During the medieval times in England, men and women used to wash in open public baths as per ancient Rome. In the mid 1500’s these ‘bagnios’ as they were known were permantently closed by Henry VIII because of the promiscuous behaviour! The English were never as clean again until the building of municipal public baths in the 19th Century. Grime had seeped deep into the skin and psyche of much of the population due to non bathing.
Today’s luxury bathroom design
Whilst the bathroom has been an important part of household daily life for many years, the “luxury bathroom design” as we know it today has evolved since the early part of the 20th Century although many larger properties had a luxury bathroom design around the 1800’s.
In 1851, The Great Exhibition gave everyone a view of what an inside bathroom would be like. People were willing to spend a penny by trying George Jennings Monkey Closets in the Retiring Rooms at The Crystal Palace giving way to the first type of public toilets and caused quite a stir! During the exhibition 827000 visitors paid one penny to use them. For the penny they got a clean seat, comb, towel and someone to shine their shoes. To “spend a penny” soon became a popular saying for “going to the toilet”.
Bathrooms were modest during the 1920’s and 1930’s, with only wealthy people being able to enjoy a luxury bathroom design in their houses at all including roll top baths. However, during this time a group of Europeans began to market the tap at prices affordable to nearly everyone.
Bermondsey Public Baths
In 1927 the Bermondsey Public Baths opened and 1 out of every 500 houses in this area of London finally had a bathroom. What they lacked at home (a lavatory of their own!), local people found in a grand building with 2 swimming pools, 126 private baths in cubicles and Turkish baths, and saunas.
In many parts of the world this is how people without access to bathrooms kept clean for centuries. The Bermondsey Public Baths were closed in 1973, by which time it was difficult to find an old house without a plumbed-in bathroom.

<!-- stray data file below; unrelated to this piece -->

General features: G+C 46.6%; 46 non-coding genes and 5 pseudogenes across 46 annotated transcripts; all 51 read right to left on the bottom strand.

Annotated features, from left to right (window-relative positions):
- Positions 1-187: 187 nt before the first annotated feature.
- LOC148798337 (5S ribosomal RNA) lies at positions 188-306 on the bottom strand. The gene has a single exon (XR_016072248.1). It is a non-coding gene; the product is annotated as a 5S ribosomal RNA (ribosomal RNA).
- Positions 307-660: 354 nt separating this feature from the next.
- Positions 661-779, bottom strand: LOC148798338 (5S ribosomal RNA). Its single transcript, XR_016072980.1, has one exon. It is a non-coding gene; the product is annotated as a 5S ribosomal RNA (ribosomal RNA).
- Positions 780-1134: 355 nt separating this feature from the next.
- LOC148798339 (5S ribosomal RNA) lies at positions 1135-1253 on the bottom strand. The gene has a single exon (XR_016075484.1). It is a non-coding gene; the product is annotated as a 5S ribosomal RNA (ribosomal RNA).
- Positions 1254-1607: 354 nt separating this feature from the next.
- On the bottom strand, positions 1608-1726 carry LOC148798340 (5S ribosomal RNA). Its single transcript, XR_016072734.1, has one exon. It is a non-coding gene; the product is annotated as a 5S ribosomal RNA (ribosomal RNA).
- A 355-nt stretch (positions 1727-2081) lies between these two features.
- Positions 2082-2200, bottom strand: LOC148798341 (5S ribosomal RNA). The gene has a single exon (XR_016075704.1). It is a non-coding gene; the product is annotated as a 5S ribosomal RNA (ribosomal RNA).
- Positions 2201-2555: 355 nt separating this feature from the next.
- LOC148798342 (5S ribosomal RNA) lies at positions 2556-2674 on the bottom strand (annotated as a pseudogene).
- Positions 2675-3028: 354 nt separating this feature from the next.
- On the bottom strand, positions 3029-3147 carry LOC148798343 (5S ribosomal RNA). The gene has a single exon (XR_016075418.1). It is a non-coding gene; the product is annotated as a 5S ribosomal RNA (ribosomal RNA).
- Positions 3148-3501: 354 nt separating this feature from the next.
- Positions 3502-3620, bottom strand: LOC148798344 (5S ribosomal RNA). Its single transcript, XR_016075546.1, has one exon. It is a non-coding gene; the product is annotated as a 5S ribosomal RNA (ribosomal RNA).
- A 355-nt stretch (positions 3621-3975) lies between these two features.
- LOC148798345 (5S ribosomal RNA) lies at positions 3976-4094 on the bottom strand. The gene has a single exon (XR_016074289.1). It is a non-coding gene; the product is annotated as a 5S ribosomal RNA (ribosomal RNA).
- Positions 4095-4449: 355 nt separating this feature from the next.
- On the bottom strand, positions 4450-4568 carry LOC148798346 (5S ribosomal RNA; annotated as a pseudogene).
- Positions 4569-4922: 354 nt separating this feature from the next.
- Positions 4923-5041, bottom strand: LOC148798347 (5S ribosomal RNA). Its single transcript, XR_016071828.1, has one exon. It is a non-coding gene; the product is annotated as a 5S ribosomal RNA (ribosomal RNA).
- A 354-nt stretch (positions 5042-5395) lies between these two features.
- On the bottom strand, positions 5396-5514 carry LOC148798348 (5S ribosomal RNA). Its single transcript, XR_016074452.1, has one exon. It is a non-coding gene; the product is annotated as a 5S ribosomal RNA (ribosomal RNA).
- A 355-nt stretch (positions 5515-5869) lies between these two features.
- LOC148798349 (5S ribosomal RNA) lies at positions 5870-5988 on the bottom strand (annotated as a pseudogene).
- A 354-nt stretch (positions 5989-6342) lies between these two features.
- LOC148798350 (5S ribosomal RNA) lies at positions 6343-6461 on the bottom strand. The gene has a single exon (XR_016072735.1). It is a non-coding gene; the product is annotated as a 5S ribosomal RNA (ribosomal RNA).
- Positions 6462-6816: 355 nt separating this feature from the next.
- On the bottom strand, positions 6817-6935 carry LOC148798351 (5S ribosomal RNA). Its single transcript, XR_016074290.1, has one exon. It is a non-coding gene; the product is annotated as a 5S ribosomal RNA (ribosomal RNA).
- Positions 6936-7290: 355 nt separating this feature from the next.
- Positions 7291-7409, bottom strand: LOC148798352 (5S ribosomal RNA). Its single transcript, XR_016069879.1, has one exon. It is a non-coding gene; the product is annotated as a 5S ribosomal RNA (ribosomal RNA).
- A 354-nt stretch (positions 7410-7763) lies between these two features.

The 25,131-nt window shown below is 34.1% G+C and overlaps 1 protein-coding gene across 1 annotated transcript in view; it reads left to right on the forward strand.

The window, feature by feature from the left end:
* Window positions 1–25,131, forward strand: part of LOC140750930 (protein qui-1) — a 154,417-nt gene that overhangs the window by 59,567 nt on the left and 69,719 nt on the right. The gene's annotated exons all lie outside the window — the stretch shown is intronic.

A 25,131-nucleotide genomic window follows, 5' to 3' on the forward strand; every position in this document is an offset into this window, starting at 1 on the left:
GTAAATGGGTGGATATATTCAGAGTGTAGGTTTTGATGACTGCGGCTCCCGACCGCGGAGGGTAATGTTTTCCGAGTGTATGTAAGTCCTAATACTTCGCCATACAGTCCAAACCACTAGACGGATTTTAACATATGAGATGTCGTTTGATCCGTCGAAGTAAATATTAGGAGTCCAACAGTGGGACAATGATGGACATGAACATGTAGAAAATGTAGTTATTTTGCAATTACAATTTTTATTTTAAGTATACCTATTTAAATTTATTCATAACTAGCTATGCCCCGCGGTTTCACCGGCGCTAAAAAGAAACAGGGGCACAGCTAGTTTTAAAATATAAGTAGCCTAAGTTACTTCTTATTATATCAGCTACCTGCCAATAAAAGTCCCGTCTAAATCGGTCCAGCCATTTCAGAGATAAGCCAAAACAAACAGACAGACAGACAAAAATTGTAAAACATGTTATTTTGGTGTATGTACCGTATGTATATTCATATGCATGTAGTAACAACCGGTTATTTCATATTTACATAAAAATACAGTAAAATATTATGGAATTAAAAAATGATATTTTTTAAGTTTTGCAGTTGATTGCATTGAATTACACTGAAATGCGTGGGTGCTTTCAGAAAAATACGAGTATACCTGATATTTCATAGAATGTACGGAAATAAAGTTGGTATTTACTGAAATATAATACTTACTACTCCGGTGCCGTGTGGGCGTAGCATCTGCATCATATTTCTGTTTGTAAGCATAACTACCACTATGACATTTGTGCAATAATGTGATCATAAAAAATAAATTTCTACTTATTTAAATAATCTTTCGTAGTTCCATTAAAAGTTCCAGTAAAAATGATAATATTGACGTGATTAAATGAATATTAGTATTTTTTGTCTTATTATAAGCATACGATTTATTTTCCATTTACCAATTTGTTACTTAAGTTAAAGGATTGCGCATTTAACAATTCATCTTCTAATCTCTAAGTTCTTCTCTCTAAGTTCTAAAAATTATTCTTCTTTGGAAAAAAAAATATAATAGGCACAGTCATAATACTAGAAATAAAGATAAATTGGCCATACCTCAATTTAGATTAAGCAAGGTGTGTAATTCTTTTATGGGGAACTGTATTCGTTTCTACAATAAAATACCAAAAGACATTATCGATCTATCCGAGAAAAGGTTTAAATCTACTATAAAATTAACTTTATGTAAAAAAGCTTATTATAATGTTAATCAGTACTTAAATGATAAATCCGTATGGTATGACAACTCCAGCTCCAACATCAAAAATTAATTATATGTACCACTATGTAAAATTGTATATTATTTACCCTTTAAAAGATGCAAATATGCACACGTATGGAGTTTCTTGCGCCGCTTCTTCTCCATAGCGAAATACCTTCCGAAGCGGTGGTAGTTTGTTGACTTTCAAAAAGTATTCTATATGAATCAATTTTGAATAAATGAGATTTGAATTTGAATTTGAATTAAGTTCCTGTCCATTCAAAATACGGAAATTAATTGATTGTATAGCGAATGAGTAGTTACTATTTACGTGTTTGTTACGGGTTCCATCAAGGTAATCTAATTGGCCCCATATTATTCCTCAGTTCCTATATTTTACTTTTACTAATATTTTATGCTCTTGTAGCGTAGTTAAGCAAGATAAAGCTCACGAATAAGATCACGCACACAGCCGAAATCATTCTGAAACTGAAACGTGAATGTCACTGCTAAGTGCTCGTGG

The “luxury bathroom design”
During the war in Europe bathrooms remained a room designed for function only and certainly not luxury. It was the washroom for the family and their clothes. During the post-war boom the development piped hot water into bathrooms using gas or electric power revolutionised the process. Instant hot water finally started to introduce the idea of luxury to the bathroom, making it a place of comfort practicality. In the 1960s the combined mixer allowed the water temperature to be easily controlled by one hand preventing the sudden changes in temperature.
In the 1970’s, the bathroom gradually became more design orientated. Although bathrooms retained their functionality, more and more were decorated and styled. An increasing amount of colours became available with fittings to suit personal preferences. The luxury bathroom design was now a concept, and the bathroom became a place of relaxation.
The modern bathroom today is aware of fashionable trends in bathroom and interior design, but retains some of the more eco-friendly principles developed in the 1990’s.
Design magazines and websites are still full of images of luxury bathroom designs and sometimes have a floor-to-ceiling picture window which can overlook a city or other scenic views of the countryside.